[pen-tok-sahyd, -sid] /pɛnˈtɒk saɪd, -sɪd/
a white, deliquescent, crystalline powder, P 2 O 5 , that, depending upon the amount of water it absorbs, forms orthophosphoric acid, metaphosphoric acid, or pyrophosphoric acid, produced by the burning of phosphorus in dry air: used in the preparation of phosphoric acids, as a drying and dehydrating agent, and in organic synthesis.
a white odourless solid produced when phosphorus burns: has a strong affinity for water with which it forms phosphoric acids. Formula: P2O5 (commonly existing as the dimer P4O10) Also called phosphoric anhydride
[ses-kwi-suhl-fahyd] /ˌsɛs kwɪˈsʌl faɪd/ noun 1. (not in scientific use) a yellow, crystalline, flammable substance, P 4 S 3 , insoluble in cold water and decomposed by hot water: used chiefly in organic synthesis and in the manufacture of matches.
noun, Chemistry. 1. a clear, colorless, fuming liquid, PCl 3 , used chiefly in organic synthesis as a chlorinating agent.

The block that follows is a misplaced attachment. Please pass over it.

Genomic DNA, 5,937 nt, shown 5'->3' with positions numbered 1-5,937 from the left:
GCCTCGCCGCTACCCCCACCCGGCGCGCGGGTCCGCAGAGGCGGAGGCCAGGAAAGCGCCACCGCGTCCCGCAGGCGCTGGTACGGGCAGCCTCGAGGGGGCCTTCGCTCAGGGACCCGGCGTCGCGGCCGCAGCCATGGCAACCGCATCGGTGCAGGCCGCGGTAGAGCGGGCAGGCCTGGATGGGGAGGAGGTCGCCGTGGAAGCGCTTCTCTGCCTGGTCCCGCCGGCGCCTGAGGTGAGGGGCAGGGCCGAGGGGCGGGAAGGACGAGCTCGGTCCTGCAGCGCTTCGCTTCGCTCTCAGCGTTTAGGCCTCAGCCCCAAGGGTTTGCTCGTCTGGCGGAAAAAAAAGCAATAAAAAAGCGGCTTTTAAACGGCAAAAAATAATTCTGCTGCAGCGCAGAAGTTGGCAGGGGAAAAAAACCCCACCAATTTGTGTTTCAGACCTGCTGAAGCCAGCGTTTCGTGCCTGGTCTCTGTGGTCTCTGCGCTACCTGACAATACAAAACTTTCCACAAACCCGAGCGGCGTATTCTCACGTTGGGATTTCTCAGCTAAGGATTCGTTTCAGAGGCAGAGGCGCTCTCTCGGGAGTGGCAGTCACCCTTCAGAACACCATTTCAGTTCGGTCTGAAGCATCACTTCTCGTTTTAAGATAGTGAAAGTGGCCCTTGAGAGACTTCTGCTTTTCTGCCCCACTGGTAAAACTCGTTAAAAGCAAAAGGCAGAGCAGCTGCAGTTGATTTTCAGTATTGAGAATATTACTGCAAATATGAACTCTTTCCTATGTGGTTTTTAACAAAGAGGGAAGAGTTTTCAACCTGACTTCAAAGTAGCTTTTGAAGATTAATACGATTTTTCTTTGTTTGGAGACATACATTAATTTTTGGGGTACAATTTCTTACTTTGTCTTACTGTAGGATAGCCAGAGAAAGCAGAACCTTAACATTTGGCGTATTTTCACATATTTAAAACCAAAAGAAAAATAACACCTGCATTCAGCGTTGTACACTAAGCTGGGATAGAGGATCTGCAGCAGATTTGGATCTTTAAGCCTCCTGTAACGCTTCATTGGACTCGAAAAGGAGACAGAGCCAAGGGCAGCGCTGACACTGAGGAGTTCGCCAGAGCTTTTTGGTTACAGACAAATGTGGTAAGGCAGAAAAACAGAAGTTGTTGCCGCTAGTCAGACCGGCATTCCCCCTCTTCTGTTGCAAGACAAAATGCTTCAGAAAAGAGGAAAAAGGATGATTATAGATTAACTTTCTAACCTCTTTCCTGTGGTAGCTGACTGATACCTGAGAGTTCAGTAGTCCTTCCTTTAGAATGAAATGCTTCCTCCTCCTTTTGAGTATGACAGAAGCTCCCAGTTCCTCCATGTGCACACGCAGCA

[fos-fer-uh-leys, -leyz, fos-fawr-uh-, -for-] /ˈfɒs fər əˌleɪs, -ˌleɪz, fɒsˈfɔr ə-, -ˈfɒr-/ noun, Biochemistry. 1. any enzyme, occurring widely in animal and plant tissue, that in the presence of an inorganic phosphate catalyzes the conversion of glycogen into sugar phosphate. /fɒsˈfɒrɪˌleɪs; -ˌleɪz/ noun 1. any of a group of enzymes that catalyse the hydrolysis of glycogen […]
- Phosphorylase phosphatase
phosphorylase phosphatase n. An enzyme that catalyzes the conversion of phosphatase by splitting it into halves with the subsequent release of four phosphates. Also called phosphorylase-rupturing enzyme, PR enzyme.